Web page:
We suggest that successful internal-marketing strategies can enhance both job satisfaction and pride in the organization, which result in an in- crease in positive employee behavior. Positive em- ployee behavior is characterized by a commitment to providing the guest with good service, co- operation with other employees, and a commit-

    4 JohnT. Bowen and Stowe Shoemaker, Loyalty: A Strate- gic Commitment, Cornell Hotel and RestaurantAdministra- tion Quarter4 Vol. 39, No. 1 (February 1998), pp. 12-25.

    5 Cathy A. Em and Judy A. Siguaw, Best Practices in Ser- vice Quality, Cornell Hotel and Restaurant Administration Quarter&, Vol. 41, No. 5 (October 2000), pp. 20-24.

    Mary Jo Bitner, Bernard H. Booms and Mary Stanfield Tetreault, The Service Encounter: Diagnosing Favorable and Unfavorable Incidents, Journal of Marketing, Vol. 54, No. 1 (January 1990), pp. 71-84.

  • EMPLOYEE PRIDE HUMAN RESOURCES

    ment to the organization. These activities and beliefs contribute to a hotels ability to deliver a high level of service that encourages customer loyalty. We note that although the effects of em- ployee satisfaction have been researched exten- sively, the effect of pride has not. We posit that both job satisfaction andpride are important vari- ables that can be used by managers to encourage employees to engage in desired behavior.

    , 0 el for Increasing Positivi~ r\ld . l~hplovce Kelm:ic~l , The focus of many hotels is to develop long-term competitive advantages over their rivals that lead to increased customer loyalty and, in turn, in- creased profitability, Because many attributes of the products and services they offer can be easily copied by competitors (e.g., the size or price of rooms), successful hotels must build customer loyalty using factors other than product-and-ser- vice attributes. Developing loyal customers is easier when an organization emphasizes the im- portance of the relationship it has with its em- ployees. We suggest that developing a good rela- tionship with employees is a precursor to building a good relationship with customers. This study focuses on the antecedents of positive employee behavior (i.e., a commitment to customer ser- vice, cooperation with other employees, and a commitment to the organization). Specifically, our investigation focuses on how hotels can use an internal marketing approach to encourage their employees to develop a sense of job satis- faction and pride in the hotel. Exhibit 1 provides an overview of the factors included in our study as well as the hypothesized relationships among them.

    Job satisfaction refers to an employees general affective evaluation of his or her job. Job satis- faction is fundamental in the hotel industry as it helps to ensure that employees will treat custom- ers with the utmost respect. Because of the im- portant role that service employees play in de- veloping relationships with customers, employees satisfaction is a major concern for organizations that are interested in increasing customer loyalty. Employees job satisfaction has been linked to an increase in customer orientation by the em-

    Antecedents and consequences of job satlsfactiorl and pride in the organization (all positive relationshps)

    (3 Organization Performance

  • HUMAN RESOURCES I EMPLOYEE PRIDE

    ployee, an increase in customer satisfaction, and an increase in perceived service quality, Research suggests that satisfied employees believe that ap- propriate behavior will be rewarded by the orga- nization. In general, job satisfaction leads to employees intentions to keep performing well their required job tasks, which, in turn affects their actual behavior. Therefore, employee job satisfaction is a crucial prerequisite to service ex-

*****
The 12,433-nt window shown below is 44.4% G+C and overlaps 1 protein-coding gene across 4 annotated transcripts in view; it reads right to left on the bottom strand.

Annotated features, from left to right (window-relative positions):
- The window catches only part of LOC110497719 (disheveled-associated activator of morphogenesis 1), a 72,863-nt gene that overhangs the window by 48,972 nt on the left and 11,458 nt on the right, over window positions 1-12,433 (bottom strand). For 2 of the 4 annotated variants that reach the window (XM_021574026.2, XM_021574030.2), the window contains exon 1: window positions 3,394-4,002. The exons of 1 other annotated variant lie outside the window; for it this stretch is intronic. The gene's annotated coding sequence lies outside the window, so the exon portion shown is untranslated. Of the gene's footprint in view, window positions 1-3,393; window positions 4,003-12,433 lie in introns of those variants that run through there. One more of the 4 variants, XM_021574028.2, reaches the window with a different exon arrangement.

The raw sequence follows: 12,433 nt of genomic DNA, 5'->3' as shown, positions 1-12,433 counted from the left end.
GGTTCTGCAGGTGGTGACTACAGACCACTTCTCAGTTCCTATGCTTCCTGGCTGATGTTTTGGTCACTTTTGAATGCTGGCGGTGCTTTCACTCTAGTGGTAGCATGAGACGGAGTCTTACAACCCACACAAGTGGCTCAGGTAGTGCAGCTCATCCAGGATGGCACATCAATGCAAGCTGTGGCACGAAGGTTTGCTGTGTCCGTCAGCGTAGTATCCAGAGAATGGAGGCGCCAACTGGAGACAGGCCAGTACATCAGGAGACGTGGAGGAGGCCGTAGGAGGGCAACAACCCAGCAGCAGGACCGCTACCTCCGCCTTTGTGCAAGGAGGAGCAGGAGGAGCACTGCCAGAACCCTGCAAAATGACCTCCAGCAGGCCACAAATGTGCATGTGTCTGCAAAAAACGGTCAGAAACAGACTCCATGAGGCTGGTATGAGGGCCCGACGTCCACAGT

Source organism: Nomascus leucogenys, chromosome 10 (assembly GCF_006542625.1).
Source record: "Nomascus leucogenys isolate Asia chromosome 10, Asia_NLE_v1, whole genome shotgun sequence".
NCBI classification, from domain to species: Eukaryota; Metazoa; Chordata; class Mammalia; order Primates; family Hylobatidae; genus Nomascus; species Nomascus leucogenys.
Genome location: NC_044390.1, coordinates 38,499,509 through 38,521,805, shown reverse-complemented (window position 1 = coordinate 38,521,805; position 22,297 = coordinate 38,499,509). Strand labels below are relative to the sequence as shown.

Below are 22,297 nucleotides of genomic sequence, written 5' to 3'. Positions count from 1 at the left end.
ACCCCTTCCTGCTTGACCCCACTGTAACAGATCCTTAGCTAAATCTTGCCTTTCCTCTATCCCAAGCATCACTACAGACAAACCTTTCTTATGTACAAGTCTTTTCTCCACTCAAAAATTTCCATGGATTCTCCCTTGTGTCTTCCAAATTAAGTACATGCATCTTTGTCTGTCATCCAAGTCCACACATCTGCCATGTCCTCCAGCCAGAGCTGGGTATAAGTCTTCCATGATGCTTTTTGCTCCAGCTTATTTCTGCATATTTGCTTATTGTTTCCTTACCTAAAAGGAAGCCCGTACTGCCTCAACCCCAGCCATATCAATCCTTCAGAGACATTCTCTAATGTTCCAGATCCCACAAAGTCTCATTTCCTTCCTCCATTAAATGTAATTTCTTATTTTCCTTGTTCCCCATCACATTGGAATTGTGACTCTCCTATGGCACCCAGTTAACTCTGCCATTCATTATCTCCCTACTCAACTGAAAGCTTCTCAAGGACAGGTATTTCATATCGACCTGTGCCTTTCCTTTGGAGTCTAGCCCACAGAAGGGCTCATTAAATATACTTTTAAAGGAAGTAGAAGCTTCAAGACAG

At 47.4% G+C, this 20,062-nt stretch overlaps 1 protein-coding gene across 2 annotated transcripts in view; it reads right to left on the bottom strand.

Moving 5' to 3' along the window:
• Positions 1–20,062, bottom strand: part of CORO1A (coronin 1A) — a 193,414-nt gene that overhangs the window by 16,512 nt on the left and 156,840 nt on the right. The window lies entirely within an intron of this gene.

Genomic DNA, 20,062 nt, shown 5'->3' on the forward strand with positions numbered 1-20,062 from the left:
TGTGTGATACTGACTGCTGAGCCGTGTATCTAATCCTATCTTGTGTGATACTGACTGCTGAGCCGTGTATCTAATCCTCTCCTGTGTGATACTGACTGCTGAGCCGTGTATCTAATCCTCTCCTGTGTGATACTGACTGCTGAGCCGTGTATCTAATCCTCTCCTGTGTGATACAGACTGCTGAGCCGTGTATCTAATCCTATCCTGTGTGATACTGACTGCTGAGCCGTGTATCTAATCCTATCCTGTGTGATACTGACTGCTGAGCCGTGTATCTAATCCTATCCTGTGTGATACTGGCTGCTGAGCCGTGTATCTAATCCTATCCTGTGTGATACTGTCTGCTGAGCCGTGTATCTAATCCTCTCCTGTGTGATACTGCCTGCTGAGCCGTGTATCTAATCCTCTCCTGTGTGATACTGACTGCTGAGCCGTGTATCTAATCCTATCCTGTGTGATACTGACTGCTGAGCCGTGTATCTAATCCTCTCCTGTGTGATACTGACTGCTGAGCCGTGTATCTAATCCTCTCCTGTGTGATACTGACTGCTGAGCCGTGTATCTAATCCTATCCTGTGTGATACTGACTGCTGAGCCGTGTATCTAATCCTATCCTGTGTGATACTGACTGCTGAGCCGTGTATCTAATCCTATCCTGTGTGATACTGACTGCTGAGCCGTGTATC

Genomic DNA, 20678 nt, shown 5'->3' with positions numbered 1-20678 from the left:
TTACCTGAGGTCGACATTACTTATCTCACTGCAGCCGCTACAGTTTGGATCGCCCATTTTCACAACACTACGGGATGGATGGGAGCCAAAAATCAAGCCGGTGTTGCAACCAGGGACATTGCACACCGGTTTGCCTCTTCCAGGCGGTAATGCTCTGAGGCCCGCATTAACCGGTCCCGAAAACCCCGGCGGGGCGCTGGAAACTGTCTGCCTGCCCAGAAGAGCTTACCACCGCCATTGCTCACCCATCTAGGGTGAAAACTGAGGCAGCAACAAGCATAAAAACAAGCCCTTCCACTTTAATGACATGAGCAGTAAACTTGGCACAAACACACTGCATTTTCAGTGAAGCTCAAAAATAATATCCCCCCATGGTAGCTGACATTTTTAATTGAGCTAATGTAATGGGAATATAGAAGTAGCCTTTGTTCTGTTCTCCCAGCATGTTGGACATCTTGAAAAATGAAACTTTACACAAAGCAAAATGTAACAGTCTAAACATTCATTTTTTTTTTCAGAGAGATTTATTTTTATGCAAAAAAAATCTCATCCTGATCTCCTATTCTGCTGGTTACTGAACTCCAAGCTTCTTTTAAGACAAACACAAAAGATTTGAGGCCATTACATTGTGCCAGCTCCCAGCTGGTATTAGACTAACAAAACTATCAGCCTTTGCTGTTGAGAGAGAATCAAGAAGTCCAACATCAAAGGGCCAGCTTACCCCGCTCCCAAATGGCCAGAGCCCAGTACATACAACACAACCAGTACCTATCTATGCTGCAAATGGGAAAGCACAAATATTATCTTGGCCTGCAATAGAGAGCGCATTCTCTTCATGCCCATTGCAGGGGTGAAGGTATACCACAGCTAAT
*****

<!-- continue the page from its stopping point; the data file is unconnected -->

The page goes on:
There is a positive relationship between pride in the organization and positive employee behavior-just as there is a positive relation- ship between job satisfaction and pride.

    cellence. We posit that employees who are satis- fied with their jobs will also be those most likely to engage in positive employee behavior.

    Pride in the Organization Pride is an emotion that is crucial to understand- ing human behavior. It is derived from both self- appraisals and others opinions. Pride represents a belief that one is competent and viewed posi- tively by others. It encourages self-control and is responsible for people behaving in accordance with norms. Pride in an organization results from specific perceptions of the organization and from experiences with that organization. Moreover, it stems in part from the belief that ones actions influenced the success of the organization. It is enhanced by ones personal beliefs about the or- ganization as well as by other peoples percep- tions of it.

    Employees with a high level of pride in an organization perceive that organization as impor- tant, meaningful, effective, and as a worthwhile part of the community. As a result, employees are more likely to engage in activities that help

    7 Valerie Zeithaml and Mary Jo Bitner, Services Marketing: Integrating Customer Focus Across the Firm (New York, NY Irwin McGraw-Hill, 2000).

    a Sheldon Stryker, The Vitalization of Symbolic Interactionism, Social Psychological Quarterly, Vol. 50, No. 1 (March 1987), pp. 83-94; and Susan Shott, Emotion and Social Life: A Symbolic Interactionist Analysis, Ameri- can Journal of Sociology Vol. 84, No. 6 (May 1979), pp. 1317-1334.

    the organization to meet its objectives. Emotions such as pride have been linked to high quality service delivery and employees going out of the way or beyond the call of duty for customers. For example, Howard Johnson franchisees indi- cate that employee pride played a key role in its mid-l 990s turnaround.9 Therefore, we predict that there is a positive relationship between pride in the organization and positive employee behav- ior. In addition, we suggest that there is a posi- tive relationship between job satisfaction and pride.O